Labor Issue, Part 2: Chinese doctors on Covid frontlines + the secret life of Mom’s beanies, and more
Also in this issue (#15), typologies of the “invisible” working class, and stories celebrating everyday creativity
It’s Beimeng, Charlotte, and Yan.
A lot has happened since we published the first part of our labor issue. China ended its zero-Covid policy in early December, and a tsunami of infections promptly swept across the country.
Nearly half of China’s cities experienced a peak in infections between Dec 10 and Dec 31, according to the journal Nature. Officials in Henan, China’s most populous province, reported that close to 90% of its population had, by now, been infected. That’s nearly 90 million people, just in one province.
Think about that.
Our featured story this issue looks at the doctors on the frontline of this Covid crisis, while trying not to lose sight, for the rest of the issue, of more positive stories from around China showing the creative side of labor. Among them:
A story about a daughter who secretly purchased all of her mother’s knitted beanies to honor her under-compensated labor;
A street photographer who turned his lens on the delivery workers and taxi drivers in his surroundings;
A marine research ship pilot’s unique captures that had the Chinese internet buzzing.
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The Urban and Rural Faces Combating COVID in China
“Professionally speaking, I should give those on my team who are Covid-positive some time off, but I really don’t have any backup.”
A mass influx of ER patients. A nosedive in the number of on-duty doctors and nurses. This short video from Shanghai’s Xinmin Evening News captures the moment these two scenarios meet. The video, shot inside a Shanghai hospital on December 28, features eye-opening moments and quotes from doctors like the one above.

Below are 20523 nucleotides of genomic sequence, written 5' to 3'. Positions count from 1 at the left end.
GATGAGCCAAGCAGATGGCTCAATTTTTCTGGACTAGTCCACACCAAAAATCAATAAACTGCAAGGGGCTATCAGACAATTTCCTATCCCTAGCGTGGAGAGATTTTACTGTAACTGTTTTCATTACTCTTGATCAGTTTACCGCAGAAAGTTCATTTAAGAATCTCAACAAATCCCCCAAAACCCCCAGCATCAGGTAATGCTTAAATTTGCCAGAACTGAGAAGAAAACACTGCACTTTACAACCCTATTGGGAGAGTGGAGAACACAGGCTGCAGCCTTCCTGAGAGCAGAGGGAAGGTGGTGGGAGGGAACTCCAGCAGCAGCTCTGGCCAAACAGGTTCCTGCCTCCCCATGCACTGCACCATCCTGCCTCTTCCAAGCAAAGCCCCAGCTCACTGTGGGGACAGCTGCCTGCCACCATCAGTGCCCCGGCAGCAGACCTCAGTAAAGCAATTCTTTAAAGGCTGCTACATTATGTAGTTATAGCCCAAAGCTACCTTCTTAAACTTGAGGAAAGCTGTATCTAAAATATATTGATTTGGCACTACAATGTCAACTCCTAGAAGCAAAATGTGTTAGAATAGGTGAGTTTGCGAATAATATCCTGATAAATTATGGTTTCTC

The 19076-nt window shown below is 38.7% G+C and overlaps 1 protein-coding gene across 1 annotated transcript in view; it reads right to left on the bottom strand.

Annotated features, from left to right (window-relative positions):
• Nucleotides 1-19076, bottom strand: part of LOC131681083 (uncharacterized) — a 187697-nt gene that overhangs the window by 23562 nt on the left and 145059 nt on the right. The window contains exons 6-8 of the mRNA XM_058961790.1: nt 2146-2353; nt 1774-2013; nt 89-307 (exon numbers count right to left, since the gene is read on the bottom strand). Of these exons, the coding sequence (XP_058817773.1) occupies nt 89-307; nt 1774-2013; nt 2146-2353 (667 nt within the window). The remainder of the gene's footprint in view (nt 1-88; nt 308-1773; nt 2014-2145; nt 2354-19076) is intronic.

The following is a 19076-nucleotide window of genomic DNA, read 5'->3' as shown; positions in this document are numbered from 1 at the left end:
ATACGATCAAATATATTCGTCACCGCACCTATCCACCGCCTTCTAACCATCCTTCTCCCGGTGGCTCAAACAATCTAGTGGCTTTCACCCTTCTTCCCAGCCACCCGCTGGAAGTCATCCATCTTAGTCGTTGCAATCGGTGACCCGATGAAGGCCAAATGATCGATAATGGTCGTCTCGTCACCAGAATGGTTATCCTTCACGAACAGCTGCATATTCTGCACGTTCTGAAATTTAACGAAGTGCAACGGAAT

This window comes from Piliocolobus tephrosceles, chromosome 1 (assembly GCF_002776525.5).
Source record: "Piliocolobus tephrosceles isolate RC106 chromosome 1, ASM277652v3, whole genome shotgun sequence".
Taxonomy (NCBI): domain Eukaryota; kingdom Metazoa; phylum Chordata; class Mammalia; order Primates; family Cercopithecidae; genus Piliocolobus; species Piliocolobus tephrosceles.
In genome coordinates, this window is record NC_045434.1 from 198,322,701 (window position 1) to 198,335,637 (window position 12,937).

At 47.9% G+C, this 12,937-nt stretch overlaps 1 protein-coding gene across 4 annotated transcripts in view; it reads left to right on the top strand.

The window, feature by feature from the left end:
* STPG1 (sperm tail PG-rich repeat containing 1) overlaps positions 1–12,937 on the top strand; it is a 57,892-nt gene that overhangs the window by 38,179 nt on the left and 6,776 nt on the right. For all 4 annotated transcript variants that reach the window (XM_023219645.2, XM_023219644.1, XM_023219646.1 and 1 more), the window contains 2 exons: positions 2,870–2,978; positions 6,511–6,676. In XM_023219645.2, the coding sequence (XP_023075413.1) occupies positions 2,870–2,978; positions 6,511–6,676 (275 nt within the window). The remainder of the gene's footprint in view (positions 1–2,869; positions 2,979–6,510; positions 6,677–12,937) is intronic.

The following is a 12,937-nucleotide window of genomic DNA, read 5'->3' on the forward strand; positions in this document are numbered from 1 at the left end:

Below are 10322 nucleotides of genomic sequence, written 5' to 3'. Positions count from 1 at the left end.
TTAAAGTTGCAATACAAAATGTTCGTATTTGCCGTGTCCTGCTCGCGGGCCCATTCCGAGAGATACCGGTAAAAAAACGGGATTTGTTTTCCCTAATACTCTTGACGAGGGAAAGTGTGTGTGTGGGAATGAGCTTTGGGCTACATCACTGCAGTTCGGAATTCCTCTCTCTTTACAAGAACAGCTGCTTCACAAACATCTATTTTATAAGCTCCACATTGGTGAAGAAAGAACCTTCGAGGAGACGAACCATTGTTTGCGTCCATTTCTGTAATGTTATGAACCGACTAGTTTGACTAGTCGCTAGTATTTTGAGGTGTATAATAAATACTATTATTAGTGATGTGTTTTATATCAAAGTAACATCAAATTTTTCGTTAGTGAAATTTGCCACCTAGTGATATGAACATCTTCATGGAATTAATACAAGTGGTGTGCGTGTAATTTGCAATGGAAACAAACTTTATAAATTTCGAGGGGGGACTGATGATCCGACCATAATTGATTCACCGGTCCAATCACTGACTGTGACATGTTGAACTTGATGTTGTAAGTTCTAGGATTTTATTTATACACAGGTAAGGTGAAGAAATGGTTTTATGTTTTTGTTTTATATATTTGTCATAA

This latest surge in Covid cases puts another heavy toll on medical workers, who have endured a lot during the past three years. In 2019, it was Dr. Li Wenliang who first sounded the alarm of this soon-to-be global pandemic before being silenced by authorities. Dr Li contracted, and then tragically died of Covid. Between 2020 and 2022, under China’s “Zero COVID” rules, many Chinese medics were reduced to carrying out endless PCR test swabs from dawn to dusk and manning poorly-managed quarantine centers. Female medics, despite making up the majority of the force, were represented in the domestic mainstream media through a reductive, gendered lens. Unlike some other places in the world where labor unions have been playing a vital role in fighting for medical workers’ pay and better working conditions, Chinese medical workers didn’t (and don’t) have such a support system.
Far & Near’s own Beimeng produced a video in which she met Yang Lin, a county hospital doctor in Sichuan province earlier in January. Yang recently lost her elderly father to COVID, but Beimeng observed that it didn’t look like she could even afford the time to mourn her loss amid the surge of covid patients in her hospital. It’s disquieting to imagine how she will be able to process it all when the suppressed grief breaks through and re-emerges.
The Labor of Love: Mom’s Beanies
Hu Yiping, an artist living and working in Beijing, grew up in a village in Sichuan province. On a trip home in 2015, she found out that her mother was knitting beanies and selling them dirt-cheap to a local buyer. Irked that her mother’s time and labor were so undervalued, Hu had her friend construct a fake persona and purchased the beanies for “a company in France”. They sent her mother more high-quality yarn, encouraging her to use her creativity to create more hats and buying them at a high price. Slowly, other women in the village also joined in.